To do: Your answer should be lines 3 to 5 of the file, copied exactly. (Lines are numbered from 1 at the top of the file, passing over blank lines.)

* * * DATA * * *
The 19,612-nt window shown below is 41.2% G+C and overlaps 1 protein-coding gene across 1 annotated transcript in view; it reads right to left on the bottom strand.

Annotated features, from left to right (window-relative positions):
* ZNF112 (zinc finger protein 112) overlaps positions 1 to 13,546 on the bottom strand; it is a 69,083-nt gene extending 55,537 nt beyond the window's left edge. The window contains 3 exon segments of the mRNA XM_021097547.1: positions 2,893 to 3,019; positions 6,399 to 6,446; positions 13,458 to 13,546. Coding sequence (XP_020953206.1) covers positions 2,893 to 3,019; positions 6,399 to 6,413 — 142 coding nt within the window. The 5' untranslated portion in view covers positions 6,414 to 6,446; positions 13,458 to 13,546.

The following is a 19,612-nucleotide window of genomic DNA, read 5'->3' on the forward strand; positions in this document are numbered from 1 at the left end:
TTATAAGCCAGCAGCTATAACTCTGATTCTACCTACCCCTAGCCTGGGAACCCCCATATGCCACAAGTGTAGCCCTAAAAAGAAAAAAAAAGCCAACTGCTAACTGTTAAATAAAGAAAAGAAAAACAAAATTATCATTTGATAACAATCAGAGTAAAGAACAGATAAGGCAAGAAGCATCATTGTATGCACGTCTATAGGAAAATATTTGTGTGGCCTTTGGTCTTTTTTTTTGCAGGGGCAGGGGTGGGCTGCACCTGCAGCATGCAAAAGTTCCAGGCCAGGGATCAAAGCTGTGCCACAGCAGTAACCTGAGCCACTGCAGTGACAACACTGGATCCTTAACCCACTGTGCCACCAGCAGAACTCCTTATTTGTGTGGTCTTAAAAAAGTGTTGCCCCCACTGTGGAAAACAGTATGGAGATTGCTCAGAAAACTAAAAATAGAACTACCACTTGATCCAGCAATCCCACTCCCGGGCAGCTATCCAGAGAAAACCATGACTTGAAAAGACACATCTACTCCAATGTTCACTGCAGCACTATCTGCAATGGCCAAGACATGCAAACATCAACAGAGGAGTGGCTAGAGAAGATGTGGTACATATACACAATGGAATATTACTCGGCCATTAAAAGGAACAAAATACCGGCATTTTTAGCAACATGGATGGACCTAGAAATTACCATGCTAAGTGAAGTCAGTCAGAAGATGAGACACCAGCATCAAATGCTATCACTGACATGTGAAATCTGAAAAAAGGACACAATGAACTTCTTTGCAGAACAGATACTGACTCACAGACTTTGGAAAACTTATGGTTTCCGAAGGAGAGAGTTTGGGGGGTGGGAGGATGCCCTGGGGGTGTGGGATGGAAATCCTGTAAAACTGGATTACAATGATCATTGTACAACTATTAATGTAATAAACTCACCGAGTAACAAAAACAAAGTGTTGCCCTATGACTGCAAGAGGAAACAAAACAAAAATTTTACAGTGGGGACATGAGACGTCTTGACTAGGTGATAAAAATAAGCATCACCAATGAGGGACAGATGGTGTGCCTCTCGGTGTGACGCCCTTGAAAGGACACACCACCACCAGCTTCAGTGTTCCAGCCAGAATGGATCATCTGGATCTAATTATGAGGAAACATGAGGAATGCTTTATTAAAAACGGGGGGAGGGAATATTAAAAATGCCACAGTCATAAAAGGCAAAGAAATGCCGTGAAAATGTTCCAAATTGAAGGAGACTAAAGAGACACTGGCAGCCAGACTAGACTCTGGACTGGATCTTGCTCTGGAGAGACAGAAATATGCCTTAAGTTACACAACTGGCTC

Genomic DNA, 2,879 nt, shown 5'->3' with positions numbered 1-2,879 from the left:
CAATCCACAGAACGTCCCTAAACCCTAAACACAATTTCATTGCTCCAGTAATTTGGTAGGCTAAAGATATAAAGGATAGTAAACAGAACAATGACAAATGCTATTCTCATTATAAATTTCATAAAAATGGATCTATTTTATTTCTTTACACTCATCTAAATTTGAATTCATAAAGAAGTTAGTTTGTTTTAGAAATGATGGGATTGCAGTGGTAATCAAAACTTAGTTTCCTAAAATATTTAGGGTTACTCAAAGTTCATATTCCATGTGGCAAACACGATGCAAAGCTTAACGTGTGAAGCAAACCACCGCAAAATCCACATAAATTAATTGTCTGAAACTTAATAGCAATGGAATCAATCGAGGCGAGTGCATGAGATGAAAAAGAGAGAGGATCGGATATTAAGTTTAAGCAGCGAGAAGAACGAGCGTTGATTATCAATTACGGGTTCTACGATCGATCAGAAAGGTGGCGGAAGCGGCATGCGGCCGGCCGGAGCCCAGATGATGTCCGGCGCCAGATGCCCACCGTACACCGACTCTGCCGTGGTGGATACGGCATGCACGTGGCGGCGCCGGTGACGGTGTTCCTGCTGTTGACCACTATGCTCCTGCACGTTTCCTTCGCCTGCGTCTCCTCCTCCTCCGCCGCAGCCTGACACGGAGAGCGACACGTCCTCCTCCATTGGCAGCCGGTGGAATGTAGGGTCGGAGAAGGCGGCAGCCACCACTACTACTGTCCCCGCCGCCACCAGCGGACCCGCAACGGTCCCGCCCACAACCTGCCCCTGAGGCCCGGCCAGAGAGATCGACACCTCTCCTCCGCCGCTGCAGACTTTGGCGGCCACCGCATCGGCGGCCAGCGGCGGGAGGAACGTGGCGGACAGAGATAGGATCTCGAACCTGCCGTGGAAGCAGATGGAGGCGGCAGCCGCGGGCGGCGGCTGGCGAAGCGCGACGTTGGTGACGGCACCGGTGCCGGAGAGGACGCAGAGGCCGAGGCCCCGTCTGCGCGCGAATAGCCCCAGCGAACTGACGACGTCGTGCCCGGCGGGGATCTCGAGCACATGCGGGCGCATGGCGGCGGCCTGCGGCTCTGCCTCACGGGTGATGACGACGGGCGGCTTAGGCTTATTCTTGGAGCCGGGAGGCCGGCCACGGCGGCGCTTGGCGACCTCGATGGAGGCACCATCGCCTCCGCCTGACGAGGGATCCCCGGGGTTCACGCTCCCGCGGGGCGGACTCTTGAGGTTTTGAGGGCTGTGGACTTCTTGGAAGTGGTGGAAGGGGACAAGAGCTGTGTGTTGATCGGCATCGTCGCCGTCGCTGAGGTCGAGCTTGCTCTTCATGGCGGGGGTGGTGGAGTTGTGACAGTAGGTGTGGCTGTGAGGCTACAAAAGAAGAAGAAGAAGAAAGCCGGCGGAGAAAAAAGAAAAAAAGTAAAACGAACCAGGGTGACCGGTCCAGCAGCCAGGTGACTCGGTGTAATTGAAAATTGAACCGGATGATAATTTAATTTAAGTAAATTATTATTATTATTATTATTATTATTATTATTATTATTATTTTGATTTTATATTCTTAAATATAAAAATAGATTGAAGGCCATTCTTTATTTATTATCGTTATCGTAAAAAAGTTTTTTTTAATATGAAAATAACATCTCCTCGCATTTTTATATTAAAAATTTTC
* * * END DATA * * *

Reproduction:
* ZNF112 (zinc finger protein 112) overlaps positions 1 to 13,546 on the bottom strand; it is a 69,083-nt gene extending 55,537 nt beyond the window's left edge. The window contains 3 exon segments of the mRNA XM_021097547.1: positions 2,893 to 3,019; positions 6,399 to 6,446; positions 13,458 to 13,546. Coding sequence (XP_020953206.1) covers positions 2,893 to 3,019; positions 6,399 to 6,413 — 142 coding nt within the window. The 5' untranslated portion in view covers positions 6,414 to 6,446; positions 13,458 to 13,546.

The following is a 19,612-nucleotide window of genomic DNA, read 5'->3' on the forward strand; positions in this document are numbered from 1 at the left end:
TTATAAGCCAGCAGCTATAACTCTGATTCTACCTACCCCTAGCCTGGGAACCCCCATATGCCACAAGTGTAGCCCTAAAAAGAAAAAAAAAGCCAACTGCTAACTGTTAAATAAAGAAAAGAAAAACAAAATTATCATTTGATAACAATCAGAGTAAAGAACAGATAAGGCAAGAAGCATCATTGTATGCACGTCTATAGGAAAATATTTGTGTGGCCTTTGGTCTTTTTTTTTGCAGGGGCAGGGGTGGGCTGCACCTGCAGCATGCAAAAGTTCCAGGCCAGGGATCAAAGCTGTGCCACAGCAGTAACCTGAGCCACTGCAGTGACAACACTGGATCCTTAACCCACTGTGCCACCAGCAGAACTCCTTATTTGTGTGGTCTTAAAAAAGTGTTGCCCCCACTGTGGAAAACAGTATGGAGATTGCTCAGAAAACTAAAAATAGAACTACCACTTGATCCAGCAATCCCACTCCCGGGCAGCTATCCAGAGAAAACCATGACTTGAAAAGACACATCTACTCCAATGTTCACTGCAGCACTATCTGCAATGGCCAAGACATGCAAACATCAACAGAGGAGTGGCTAGAGAAGATGTGGTACATATACACAATGGAATATTACTCGGCCATTAAAAGGAACAAAATACCGGCATTTTTAGCAACATGGATGGACCTAGAAATTACCATGCTAAGTGAAGTCAGTCAGAAGATGAGACACCAGCATCAAATGCTATCACTGACATGTGAAATCTGAAAAAAGGACACAATGAACTTCTTTGCAGAACAGATACTGACTCACAGACTTTGGAAAACTTATGGTTTCCGAAGGAGAGAGTTTGGGGGGTGGGAGGATGCCCTGGGGGTGTGGGATGGAAATCCTGTAAAACTGGATTACAATGATCATTGTACAACTATTAATGTAATAAACTCACCGAGTAACAAAAACAAAGTGTTGCCCTATGACTGCAAGAGGAAACAAAACAAAAATTTTACAGTGGGGACATGAGACGTCTTGACTAGGTGATAAAAATAAGCATCACCAATGAGGGACAGATGGTGTGCCTCTCGGTGTGACGCCCTTGAAAGGACACACCACCACCAGCTTCAGTGTTCCAGCCAGAATGGATCATCTGGATCTAATTATGAGGAAACATGAGGAATGCTTTATTAAAAACGGGGGGAGGGAATATTAAAAATGCCACAGTCATAAAAGGCAAAGAAATGCCGTGAAAATGTTCCAAATTGAAGGAGACTAAAGAGACACTGGCAGCCAGACTAGACTCTGGACTGGATCTTGCTCTGGAGAGACAGAAATATGCCTTAAGTTACACAACTGGCTC